Congressional critics of Colombia's human rights policies expressed disappointment that the president would release the aid package, even though his decision was widely anticipated. Some said they wished the administration had pressed harder for human rights improvements.

"These conditions are nothing more than what the Colombian government said they were prepared to do, and it is not too much to ask, given the risks involved and the amount they are asking us to provide," said Sen. Patrick J. Leahy (D-Vt.). "We need to see a consistent good-faith effort [to curb human rights abuses], and we don't even see that."

The Pastrana directive satisfied one of seven human rights criteria that Congress said had to be met before the money could be released.

State Department officials said they expect two other criteria to be met within the next several weeks. One would require the Colombian army commander to suspend personnel alleged to have committed "gross violations of human rights." The other would require the military to develop a judge advocate general corps to investigate military misconduct. Other provisions include demanding that the government prosecute leaders of paramilitary groups.

The State Department recommended Friday that Clinton waive the criteria that could not be met on national security grounds--to free up the money as soon as possible. "We think it's necessary to get the money out now," a senior State Department official said. "We've already seen the difficulty down there with the program because of delays."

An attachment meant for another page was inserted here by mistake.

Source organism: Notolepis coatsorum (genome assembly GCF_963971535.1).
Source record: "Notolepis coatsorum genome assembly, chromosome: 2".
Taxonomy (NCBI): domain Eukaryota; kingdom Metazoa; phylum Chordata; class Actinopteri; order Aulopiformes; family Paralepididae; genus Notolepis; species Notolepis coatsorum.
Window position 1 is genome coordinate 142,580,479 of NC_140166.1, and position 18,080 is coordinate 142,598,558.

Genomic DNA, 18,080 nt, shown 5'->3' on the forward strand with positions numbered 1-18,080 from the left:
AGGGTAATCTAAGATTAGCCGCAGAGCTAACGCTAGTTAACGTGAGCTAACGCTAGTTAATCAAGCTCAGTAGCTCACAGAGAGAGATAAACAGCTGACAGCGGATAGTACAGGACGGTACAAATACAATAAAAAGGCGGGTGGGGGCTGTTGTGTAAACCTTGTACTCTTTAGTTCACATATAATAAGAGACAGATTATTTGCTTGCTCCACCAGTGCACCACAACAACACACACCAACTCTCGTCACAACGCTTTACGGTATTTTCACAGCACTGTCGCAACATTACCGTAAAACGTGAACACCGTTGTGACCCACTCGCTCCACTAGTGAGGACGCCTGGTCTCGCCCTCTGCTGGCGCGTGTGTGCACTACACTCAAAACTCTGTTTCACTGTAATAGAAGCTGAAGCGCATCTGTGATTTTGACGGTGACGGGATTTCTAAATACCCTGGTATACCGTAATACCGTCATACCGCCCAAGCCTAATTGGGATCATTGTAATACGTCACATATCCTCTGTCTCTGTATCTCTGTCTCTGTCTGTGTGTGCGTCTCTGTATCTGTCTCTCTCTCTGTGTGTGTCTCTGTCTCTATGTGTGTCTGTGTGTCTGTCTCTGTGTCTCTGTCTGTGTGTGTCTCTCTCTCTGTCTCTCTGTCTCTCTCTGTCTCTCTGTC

The fact is, administration officials say, that the Colombian government has not had sufficient time to meet all the conditions laid out by Congress.

Perhaps the toughest demand to meet is one calling for the elimination of all coca and opium poppy by 2005, a requirement that conflicts with Colombia's own plan calling for reducing coca production by half in the same time period. That could be why, officials say, Republican supporters of the aid package inserted the national security waiver provision.

Nonetheless, they said Pastrana, who was elected two years ago, has made progress in fighting the drug trade, where his predecessors had not. He has, for example, extradited three major narcotics traffickers--one last week--to the United States to face prosecution here, senior administration officials said.